The Museum of Turkish and Islamic Works and Arts, which contains a meaningful collection of Turkish/Islamic Works, welcomes its visitors in the historical Ibrahim Paşa Palace located in Sultanahmed Square after having moved there on May 22nd, 1983. At first, it was established as the Evkaf-ı İslamiye Museum (The Islamic Foundations Museum) in the Daruzziyafe (a soup kitchen during the 16th century) within the Suleymaniye Mosque Complex in 1914. After the proclamation of the Republic in 1923, it took the name “Museum of Turkish and Islamic Works and Arts”.
The rich carpet collection of the museum is unprecedented showcased together with other rare items from around the world. Its collection of roughly 15,000 manuscripts (spanning through the 8th-19th centuries) introduce its visitors to a historical adventure of the development of a basic civilization. The Museum of Turkish and Islamic Works and Arts is a cultural place showing how to masterfully bring together the core culture of a nation with a great civilization. After having been honoured with Islam, Turks played a leading role in the development of the Muslim civilization, its cultural richness, and social life. The museum provides an ethnographically rich detail for its visitors with its objects made of stone, ceramic, wooden and metal as well as black tents and yurts which were the essential components of the nomadic Turks’ daily lives.
The Museum of Turkish and Islamic Works and Arts has a collection consisting of authentic items reflecting the lifestyle and culture of the Turkish people. The museum consists of seven sections: the Section of Wooden Works, the Section of Ceramics and Glass, the Metal Art Section, the Ethnography Section, the Stone Art Section, the Carpet Section, and the Hand Writing and Calligraphy Section.
The Anatolian woodworks belong to the 9th and 10th centuries as do the works during the Anatolian Seljuk and Beylik period. The woodworks of tortoiseshells inlaid with ivory and mother-of-pearl belong to the Ottoman period and are under exhibit in the Section of Wooden Works.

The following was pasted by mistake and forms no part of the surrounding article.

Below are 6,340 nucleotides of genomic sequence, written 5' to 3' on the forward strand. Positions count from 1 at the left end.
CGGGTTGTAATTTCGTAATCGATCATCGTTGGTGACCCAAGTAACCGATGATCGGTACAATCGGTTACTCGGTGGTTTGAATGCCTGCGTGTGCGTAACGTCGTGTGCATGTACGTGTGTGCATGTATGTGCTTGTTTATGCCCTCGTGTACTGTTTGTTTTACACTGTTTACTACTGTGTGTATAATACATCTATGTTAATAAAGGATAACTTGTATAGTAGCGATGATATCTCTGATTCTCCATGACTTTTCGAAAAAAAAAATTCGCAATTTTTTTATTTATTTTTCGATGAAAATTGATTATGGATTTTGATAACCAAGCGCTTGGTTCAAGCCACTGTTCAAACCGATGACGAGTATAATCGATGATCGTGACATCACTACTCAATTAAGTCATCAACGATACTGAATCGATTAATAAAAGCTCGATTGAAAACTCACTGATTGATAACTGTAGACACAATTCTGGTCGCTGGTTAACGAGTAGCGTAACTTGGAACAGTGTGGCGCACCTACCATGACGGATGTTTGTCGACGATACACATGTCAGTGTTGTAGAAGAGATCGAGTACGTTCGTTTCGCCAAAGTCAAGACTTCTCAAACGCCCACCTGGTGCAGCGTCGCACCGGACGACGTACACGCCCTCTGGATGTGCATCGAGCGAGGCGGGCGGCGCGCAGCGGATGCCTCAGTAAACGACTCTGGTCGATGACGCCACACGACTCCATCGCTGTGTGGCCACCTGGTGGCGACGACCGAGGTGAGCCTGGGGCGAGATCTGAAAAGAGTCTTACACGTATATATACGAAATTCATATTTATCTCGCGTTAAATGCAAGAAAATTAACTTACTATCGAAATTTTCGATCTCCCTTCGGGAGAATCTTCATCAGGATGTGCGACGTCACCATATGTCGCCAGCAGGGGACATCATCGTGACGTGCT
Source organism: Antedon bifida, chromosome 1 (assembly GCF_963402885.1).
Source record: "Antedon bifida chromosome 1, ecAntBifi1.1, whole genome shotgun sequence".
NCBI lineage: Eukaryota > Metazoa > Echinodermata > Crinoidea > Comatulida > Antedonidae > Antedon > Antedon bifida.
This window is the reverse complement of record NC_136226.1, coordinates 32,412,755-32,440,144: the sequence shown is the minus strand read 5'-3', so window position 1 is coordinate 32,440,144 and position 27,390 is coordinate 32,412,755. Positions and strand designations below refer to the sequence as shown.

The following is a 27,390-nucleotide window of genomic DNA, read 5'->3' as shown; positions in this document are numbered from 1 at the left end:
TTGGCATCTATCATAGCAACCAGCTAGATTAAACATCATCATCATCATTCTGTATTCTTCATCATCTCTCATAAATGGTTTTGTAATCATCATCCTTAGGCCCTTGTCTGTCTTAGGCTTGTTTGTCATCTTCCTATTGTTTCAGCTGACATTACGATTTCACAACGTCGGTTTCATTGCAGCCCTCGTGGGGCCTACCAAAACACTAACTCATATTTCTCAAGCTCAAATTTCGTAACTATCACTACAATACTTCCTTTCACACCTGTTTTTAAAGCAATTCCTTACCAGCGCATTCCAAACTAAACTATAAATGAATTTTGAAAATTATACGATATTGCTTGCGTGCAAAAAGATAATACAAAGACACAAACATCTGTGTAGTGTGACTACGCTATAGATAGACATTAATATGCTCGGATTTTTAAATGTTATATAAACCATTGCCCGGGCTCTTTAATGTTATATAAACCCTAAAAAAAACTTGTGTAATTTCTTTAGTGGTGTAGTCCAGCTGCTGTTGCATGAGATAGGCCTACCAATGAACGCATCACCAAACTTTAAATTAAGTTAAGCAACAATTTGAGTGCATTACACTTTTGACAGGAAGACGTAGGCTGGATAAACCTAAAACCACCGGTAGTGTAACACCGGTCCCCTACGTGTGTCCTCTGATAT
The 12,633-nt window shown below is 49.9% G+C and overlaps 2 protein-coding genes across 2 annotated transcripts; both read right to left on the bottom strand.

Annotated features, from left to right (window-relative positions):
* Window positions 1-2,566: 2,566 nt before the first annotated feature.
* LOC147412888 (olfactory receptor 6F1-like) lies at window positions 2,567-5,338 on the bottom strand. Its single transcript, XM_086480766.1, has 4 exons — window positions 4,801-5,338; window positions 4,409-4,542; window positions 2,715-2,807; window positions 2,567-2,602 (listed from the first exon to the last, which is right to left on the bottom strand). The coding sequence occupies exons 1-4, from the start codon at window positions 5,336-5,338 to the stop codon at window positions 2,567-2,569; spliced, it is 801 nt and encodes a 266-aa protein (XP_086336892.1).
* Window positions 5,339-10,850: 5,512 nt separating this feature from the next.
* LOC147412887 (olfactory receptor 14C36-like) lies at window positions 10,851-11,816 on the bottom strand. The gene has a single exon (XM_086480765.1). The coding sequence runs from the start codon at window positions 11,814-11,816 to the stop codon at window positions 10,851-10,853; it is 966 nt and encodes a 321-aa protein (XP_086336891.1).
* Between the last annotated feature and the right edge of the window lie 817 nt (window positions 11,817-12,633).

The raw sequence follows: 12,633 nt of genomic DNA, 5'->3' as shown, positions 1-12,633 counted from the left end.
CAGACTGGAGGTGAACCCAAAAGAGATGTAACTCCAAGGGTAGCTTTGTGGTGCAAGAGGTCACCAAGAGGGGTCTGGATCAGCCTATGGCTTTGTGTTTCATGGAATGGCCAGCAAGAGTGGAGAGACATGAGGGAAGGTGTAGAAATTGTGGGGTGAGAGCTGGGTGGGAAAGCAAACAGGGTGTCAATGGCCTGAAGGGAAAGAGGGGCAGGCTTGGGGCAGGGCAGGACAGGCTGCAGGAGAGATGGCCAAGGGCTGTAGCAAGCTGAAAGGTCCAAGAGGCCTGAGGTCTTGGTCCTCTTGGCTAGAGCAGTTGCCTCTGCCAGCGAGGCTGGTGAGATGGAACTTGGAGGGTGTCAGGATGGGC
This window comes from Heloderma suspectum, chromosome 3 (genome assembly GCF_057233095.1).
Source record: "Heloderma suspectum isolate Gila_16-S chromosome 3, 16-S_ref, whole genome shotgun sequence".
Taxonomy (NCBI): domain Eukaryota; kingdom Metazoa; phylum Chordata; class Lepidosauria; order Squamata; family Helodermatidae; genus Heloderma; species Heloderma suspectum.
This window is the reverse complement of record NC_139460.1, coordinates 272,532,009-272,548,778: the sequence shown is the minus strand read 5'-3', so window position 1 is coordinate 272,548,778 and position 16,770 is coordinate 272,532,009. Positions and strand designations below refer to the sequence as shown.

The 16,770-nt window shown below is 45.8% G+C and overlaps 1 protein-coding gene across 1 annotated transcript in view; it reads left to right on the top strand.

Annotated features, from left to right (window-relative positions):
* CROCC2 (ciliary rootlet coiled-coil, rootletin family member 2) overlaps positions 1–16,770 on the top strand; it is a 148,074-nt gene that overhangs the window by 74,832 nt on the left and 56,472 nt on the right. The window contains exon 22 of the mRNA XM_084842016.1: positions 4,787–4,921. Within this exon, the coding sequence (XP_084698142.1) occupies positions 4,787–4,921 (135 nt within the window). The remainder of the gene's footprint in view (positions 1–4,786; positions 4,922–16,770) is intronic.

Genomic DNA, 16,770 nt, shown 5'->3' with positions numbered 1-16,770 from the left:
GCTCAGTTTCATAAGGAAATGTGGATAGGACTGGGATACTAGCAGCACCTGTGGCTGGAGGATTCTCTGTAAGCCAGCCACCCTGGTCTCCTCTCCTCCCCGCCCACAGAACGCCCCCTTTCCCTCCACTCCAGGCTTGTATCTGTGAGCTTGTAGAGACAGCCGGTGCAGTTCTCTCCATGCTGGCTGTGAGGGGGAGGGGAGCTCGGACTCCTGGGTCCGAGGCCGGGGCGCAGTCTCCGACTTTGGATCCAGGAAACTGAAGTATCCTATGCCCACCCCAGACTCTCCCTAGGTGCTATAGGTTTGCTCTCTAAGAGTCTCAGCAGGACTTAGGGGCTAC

In the Section of Ceramics and Glass, visiters can see examples of 10th century Islamic glass art samples, ceramic works discovered during excavation works between the years of 1908 and 1914, mihrab and wall encaustic tile samples, and plaster ornaments of the Konya Kılıçaslan Palace.
In the Metal Art Section, visitors are able to view the door knockers from the Cizre Ulu Mosque, constellation and planet symbols, spouted ewer, and dirhems constitute.
Ethnographic pieces, which have been collected over a long period of time are on exhibit in the Etnography Section. Among the works exhibited in this section are nomadic society’s daily life tools and equipment, costumes, kilim looms, and materials giving information about the art of carpet weaving. In the other sections of the museum, there are also many qualified works of art, science, art, and culture that shed light on Turkish-Islamic culture which have managed to become inseparable parts of the visual composition of the culture.
Of the museums of Istanbul, this one holds a great interest to the domestic and foreign tourists, researchers, students, and art-lovers who it welcomes. Within the walls of the Museum of Turkish and Islamic Works and Arts lies a treasure of culture which was sophisticatedly developed in the past and which has been carried into future.